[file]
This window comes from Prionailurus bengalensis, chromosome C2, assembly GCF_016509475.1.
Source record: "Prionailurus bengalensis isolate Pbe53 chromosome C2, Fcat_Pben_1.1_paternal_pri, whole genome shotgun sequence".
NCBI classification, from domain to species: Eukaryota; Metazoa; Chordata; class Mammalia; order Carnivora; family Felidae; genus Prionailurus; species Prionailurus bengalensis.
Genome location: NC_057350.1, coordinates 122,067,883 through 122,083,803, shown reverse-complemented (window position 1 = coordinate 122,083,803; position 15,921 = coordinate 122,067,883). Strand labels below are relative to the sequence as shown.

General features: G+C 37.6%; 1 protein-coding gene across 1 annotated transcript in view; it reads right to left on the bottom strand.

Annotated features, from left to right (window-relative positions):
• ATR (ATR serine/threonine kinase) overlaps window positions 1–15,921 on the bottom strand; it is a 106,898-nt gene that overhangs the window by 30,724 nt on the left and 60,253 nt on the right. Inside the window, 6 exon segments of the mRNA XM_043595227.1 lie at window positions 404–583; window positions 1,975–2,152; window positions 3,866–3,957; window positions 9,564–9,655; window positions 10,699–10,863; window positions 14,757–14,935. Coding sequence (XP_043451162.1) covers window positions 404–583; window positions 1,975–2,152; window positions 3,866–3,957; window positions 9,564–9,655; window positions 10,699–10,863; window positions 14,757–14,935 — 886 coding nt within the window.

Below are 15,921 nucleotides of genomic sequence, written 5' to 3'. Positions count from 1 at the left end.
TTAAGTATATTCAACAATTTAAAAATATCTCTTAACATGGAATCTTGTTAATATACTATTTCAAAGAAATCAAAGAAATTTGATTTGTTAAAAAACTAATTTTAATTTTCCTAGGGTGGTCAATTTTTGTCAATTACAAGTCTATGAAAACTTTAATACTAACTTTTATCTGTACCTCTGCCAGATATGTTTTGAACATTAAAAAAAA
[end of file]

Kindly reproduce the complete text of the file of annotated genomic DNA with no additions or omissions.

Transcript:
This window comes from Prionailurus bengalensis, chromosome C2, assembly GCF_016509475.1.
Source record: "Prionailurus bengalensis isolate Pbe53 chromosome C2, Fcat_Pben_1.1_paternal_pri, whole genome shotgun sequence".
NCBI classification, from domain to species: Eukaryota; Metazoa; Chordata; class Mammalia; order Carnivora; family Felidae; genus Prionailurus; species Prionailurus bengalensis.
Genome location: NC_057350.1, coordinates 122,067,883 through 122,083,803, shown reverse-complemented (window position 1 = coordinate 122,083,803; position 15,921 = coordinate 122,067,883). Strand labels below are relative to the sequence as shown.

General features: G+C 37.6%; 1 protein-coding gene across 1 annotated transcript in view; it reads right to left on the bottom strand.

Annotated features, from left to right (window-relative positions):
• ATR (ATR serine/threonine kinase) overlaps window positions 1–15,921 on the bottom strand; it is a 106,898-nt gene that overhangs the window by 30,724 nt on the left and 60,253 nt on the right. Inside the window, 6 exon segments of the mRNA XM_043595227.1 lie at window positions 404–583; window positions 1,975–2,152; window positions 3,866–3,957; window positions 9,564–9,655; window positions 10,699–10,863; window positions 14,757–14,935. Coding sequence (XP_043451162.1) covers window positions 404–583; window positions 1,975–2,152; window positions 3,866–3,957; window positions 9,564–9,655; window positions 10,699–10,863; window positions 14,757–14,935 — 886 coding nt within the window.

Below are 15,921 nucleotides of genomic sequence, written 5' to 3'. Positions count from 1 at the left end.
TTAAGTATATTCAACAATTTAAAAATATCTCTTAACATGGAATCTTGTTAATATACTATTTCAAAGAAATCAAAGAAATTTGATTTGTTAAAAAACTAATTTTAATTTTCCTAGGGTGGTCAATTTTTGTCAATTACAAGTCTATGAAAACTTTAATACTAACTTTTATCTGTACCTCTGCCAGATATGTTTTGAACATTAAAAAAAA